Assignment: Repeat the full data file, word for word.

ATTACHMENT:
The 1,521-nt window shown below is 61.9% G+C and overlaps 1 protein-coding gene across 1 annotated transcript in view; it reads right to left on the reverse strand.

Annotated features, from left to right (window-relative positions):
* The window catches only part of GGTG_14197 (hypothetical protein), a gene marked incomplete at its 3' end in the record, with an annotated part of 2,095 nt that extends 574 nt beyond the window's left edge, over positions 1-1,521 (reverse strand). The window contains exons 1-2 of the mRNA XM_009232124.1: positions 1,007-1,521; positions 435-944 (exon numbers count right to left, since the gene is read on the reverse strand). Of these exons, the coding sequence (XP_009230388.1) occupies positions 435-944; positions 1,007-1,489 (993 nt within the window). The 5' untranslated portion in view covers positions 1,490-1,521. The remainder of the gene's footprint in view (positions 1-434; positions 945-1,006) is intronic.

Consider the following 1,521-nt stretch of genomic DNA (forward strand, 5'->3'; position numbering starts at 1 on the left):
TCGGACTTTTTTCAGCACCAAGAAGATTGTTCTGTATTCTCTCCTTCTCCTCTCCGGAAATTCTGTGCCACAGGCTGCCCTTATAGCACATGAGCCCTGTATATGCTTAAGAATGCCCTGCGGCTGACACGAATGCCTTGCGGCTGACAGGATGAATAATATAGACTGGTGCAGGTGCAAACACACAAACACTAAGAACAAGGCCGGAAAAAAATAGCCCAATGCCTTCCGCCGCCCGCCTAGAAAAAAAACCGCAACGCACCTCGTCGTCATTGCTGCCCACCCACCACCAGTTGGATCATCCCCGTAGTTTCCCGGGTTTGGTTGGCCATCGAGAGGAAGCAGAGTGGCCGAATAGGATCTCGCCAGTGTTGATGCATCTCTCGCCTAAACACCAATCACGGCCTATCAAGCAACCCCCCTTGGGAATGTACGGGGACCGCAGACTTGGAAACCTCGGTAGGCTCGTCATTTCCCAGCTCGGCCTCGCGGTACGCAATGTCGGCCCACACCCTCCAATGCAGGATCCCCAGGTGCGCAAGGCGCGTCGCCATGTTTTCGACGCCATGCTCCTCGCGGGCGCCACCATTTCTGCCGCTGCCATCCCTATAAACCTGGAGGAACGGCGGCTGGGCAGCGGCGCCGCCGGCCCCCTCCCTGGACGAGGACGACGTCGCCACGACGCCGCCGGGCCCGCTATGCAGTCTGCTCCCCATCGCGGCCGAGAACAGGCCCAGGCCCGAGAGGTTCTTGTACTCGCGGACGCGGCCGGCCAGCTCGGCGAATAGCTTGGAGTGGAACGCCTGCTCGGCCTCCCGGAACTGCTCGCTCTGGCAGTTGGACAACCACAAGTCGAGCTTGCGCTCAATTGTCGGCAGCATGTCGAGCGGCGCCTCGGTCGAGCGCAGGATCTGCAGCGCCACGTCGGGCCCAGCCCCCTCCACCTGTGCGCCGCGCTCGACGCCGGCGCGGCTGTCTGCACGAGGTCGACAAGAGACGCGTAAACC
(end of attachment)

The 1,521-nt window shown below is 61.9% G+C and overlaps 1 protein-coding gene across 1 annotated transcript in view; it reads right to left on the reverse strand.

Annotated features, from left to right (window-relative positions):
* The window catches only part of GGTG_14197 (hypothetical protein), a gene marked incomplete at its 3' end in the record, with an annotated part of 2,095 nt that extends 574 nt beyond the window's left edge, over positions 1-1,521 (reverse strand). The window contains exons 1-2 of the mRNA XM_009232124.1: positions 1,007-1,521; positions 435-944 (exon numbers count right to left, since the gene is read on the reverse strand). Of these exons, the coding sequence (XP_009230388.1) occupies positions 435-944; positions 1,007-1,489 (993 nt within the window). The 5' untranslated portion in view covers positions 1,490-1,521. The remainder of the gene's footprint in view (positions 1-434; positions 945-1,006) is intronic.

Consider the following 1,521-nt stretch of genomic DNA (forward strand, 5'->3'; position numbering starts at 1 on the left):
TCGGACTTTTTTCAGCACCAAGAAGATTGTTCTGTATTCTCTCCTTCTCCTCTCCGGAAATTCTGTGCCACAGGCTGCCCTTATAGCACATGAGCCCTGTATATGCTTAAGAATGCCCTGCGGCTGACACGAATGCCTTGCGGCTGACAGGATGAATAATATAGACTGGTGCAGGTGCAAACACACAAACACTAAGAACAAGGCCGGAAAAAAATAGCCCAATGCCTTCCGCCGCCCGCCTAGAAAAAAAACCGCAACGCACCTCGTCGTCATTGCTGCCCACCCACCACCAGTTGGATCATCCCCGTAGTTTCCCGGGTTTGGTTGGCCATCGAGAGGAAGCAGAGTGGCCGAATAGGATCTCGCCAGTGTTGATGCATCTCTCGCCTAAACACCAATCACGGCCTATCAAGCAACCCCCCTTGGGAATGTACGGGGACCGCAGACTTGGAAACCTCGGTAGGCTCGTCATTTCCCAGCTCGGCCTCGCGGTACGCAATGTCGGCCCACACCCTCCAATGCAGGATCCCCAGGTGCGCAAGGCGCGTCGCCATGTTTTCGACGCCATGCTCCTCGCGGGCGCCACCATTTCTGCCGCTGCCATCCCTATAAACCTGGAGGAACGGCGGCTGGGCAGCGGCGCCGCCGGCCCCCTCCCTGGACGAGGACGACGTCGCCACGACGCCGCCGGGCCCGCTATGCAGTCTGCTCCCCATCGCGGCCGAGAACAGGCCCAGGCCCGAGAGGTTCTTGTACTCGCGGACGCGGCCGGCCAGCTCGGCGAATAGCTTGGAGTGGAACGCCTGCTCGGCCTCCCGGAACTGCTCGCTCTGGCAGTTGGACAACCACAAGTCGAGCTTGCGCTCAATTGTCGGCAGCATGTCGAGCGGCGCCTCGGTCGAGCGCAGGATCTGCAGCGCCACGTCGGGCCCAGCCCCCTCCACCTGTGCGCCGCGCTCGACGCCGGCGCGGCTGTCTGCACGAGGTCGACAAGAGACGCGTAAACC